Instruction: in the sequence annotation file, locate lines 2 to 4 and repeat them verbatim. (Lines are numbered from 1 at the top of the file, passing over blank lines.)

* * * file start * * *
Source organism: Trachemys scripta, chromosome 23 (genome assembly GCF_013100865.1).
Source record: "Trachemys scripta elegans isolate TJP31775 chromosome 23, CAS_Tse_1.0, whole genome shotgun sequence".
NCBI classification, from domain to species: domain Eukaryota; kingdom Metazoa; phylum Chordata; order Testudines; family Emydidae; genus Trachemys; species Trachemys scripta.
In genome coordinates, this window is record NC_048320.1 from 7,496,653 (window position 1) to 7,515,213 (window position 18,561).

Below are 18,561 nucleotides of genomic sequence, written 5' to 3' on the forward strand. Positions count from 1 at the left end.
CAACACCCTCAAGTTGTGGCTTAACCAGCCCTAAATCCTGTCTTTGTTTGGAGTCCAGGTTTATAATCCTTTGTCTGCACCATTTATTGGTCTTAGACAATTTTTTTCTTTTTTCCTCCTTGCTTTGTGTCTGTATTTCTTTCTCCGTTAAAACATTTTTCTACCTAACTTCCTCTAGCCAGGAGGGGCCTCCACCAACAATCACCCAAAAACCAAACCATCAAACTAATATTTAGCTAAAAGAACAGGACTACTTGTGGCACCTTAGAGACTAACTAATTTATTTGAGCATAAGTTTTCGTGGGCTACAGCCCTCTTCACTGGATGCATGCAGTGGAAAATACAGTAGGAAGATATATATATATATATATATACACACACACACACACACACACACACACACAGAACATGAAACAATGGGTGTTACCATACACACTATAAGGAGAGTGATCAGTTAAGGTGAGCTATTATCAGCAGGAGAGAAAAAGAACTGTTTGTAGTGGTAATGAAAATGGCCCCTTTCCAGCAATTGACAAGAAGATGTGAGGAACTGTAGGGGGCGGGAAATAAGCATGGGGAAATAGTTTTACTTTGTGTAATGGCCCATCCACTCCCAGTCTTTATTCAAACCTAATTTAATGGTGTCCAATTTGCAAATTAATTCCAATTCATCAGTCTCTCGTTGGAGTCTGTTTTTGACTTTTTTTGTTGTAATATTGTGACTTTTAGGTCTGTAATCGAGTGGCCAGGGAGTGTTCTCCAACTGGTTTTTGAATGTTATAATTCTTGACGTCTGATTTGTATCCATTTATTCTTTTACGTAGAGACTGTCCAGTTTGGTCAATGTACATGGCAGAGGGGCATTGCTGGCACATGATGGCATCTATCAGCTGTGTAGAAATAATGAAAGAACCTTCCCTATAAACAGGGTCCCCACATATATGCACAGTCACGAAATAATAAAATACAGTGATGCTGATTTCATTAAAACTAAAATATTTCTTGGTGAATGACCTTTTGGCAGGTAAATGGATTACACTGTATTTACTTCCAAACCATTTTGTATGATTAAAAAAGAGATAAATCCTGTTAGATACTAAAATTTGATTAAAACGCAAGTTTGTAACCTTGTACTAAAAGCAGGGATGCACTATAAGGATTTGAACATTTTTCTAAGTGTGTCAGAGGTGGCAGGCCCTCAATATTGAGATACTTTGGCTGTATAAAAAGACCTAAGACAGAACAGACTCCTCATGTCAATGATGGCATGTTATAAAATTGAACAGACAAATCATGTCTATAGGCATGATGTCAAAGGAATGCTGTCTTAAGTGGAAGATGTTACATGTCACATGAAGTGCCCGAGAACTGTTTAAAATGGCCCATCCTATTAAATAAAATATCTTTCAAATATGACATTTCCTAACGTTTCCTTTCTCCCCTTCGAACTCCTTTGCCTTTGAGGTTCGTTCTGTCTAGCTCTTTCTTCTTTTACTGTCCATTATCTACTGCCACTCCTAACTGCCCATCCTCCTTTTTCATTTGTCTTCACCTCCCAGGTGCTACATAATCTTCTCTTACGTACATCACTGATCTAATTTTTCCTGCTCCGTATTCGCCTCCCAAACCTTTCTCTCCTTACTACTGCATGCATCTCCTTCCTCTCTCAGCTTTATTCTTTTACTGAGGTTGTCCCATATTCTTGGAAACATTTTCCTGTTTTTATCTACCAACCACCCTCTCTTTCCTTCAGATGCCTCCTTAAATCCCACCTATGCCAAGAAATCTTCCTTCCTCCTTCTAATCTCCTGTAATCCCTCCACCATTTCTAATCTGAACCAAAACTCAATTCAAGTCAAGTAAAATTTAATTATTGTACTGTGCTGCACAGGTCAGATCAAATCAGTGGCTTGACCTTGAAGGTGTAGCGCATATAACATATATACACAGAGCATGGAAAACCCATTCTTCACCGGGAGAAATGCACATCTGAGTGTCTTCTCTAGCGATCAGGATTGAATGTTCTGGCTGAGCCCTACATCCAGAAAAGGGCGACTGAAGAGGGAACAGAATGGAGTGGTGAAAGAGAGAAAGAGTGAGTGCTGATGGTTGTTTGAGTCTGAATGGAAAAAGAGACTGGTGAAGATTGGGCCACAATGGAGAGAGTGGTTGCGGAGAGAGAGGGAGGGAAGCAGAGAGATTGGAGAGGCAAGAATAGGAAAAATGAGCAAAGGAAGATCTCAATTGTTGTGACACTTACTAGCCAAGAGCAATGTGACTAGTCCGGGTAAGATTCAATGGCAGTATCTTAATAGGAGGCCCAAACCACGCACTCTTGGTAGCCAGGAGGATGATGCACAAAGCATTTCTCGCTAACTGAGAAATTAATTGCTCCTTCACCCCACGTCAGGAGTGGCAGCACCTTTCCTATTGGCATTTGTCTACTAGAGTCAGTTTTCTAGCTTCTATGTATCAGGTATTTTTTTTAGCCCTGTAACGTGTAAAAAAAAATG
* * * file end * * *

Source record: "Trachemys scripta elegans isolate TJP31775 chromosome 23, CAS_Tse_1.0, whole genome shotgun sequence".
NCBI classification, from domain to species: domain Eukaryota; kingdom Metazoa; phylum Chordata; order Testudines; family Emydidae; genus Trachemys; species Trachemys scripta.
In genome coordinates, this window is record NC_048320.1 from 7,496,653 (window position 1) to 7,515,213 (window position 18,561).